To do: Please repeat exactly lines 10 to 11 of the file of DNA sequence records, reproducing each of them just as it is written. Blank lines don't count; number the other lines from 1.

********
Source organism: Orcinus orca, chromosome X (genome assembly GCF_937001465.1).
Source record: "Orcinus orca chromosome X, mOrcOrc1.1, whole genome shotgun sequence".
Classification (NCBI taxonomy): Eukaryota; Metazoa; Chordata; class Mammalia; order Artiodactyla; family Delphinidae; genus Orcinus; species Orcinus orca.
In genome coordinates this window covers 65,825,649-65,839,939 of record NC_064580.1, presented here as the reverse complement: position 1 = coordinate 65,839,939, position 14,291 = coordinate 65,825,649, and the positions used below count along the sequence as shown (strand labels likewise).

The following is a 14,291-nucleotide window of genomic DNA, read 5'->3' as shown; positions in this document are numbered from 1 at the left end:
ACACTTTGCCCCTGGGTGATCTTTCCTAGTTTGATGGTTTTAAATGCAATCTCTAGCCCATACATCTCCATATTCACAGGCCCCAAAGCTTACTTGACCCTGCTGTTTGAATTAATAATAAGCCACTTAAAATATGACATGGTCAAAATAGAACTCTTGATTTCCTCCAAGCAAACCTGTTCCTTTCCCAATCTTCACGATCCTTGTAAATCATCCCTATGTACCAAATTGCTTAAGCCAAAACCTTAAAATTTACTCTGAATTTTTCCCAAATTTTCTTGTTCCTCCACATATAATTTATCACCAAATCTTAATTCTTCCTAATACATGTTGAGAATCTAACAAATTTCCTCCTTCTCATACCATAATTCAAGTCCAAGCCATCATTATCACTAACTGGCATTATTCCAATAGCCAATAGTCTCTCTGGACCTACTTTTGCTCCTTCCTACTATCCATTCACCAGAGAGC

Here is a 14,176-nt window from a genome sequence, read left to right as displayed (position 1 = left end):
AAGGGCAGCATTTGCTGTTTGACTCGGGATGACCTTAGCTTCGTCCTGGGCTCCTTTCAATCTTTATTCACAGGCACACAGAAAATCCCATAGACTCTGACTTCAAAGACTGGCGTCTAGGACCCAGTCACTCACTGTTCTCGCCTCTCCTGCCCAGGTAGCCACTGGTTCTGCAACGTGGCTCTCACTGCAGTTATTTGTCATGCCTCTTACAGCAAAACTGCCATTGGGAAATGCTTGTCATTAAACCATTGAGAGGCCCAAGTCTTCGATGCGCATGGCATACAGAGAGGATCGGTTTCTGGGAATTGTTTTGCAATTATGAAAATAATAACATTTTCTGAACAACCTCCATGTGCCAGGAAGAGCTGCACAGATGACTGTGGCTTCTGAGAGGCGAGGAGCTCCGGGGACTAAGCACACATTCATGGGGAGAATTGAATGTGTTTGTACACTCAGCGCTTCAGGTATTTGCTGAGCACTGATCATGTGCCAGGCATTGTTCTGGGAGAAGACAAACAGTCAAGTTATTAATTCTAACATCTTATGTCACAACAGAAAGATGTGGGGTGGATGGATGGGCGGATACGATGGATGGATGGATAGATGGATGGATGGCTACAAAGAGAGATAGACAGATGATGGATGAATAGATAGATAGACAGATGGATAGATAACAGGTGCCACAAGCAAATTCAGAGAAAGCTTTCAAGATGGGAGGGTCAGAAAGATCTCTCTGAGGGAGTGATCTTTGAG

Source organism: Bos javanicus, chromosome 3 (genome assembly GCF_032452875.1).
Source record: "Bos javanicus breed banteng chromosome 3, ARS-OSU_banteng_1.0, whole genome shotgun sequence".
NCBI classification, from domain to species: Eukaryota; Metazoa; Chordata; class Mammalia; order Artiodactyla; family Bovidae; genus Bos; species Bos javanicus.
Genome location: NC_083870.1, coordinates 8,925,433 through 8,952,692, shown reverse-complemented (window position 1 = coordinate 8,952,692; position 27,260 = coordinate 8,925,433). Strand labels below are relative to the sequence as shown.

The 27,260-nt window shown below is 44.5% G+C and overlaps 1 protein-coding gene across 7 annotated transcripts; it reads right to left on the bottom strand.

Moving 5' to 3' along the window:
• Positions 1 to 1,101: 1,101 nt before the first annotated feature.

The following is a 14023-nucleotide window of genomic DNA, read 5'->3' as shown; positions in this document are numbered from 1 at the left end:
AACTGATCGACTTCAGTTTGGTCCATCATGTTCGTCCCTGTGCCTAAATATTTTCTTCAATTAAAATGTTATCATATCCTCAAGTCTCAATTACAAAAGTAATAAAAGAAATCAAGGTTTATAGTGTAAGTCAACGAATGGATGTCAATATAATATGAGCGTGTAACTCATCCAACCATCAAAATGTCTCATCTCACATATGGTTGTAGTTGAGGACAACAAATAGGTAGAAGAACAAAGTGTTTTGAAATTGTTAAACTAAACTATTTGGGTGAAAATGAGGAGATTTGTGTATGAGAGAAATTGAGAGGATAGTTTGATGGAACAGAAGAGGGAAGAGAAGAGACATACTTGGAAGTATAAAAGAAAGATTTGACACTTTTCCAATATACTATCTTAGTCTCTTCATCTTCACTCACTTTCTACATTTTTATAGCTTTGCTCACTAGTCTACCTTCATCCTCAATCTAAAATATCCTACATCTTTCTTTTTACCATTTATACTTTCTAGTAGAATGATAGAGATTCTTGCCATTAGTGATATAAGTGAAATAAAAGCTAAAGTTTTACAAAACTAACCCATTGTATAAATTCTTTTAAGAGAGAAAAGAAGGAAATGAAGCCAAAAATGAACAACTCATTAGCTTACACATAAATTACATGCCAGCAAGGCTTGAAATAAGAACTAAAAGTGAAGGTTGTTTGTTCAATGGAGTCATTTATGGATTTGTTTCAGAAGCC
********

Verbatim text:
Source record: "Bos javanicus breed banteng chromosome 3, ARS-OSU_banteng_1.0, whole genome shotgun sequence".
NCBI classification, from domain to species: Eukaryota; Metazoa; Chordata; class Mammalia; order Artiodactyla; family Bovidae; genus Bos; species Bos javanicus.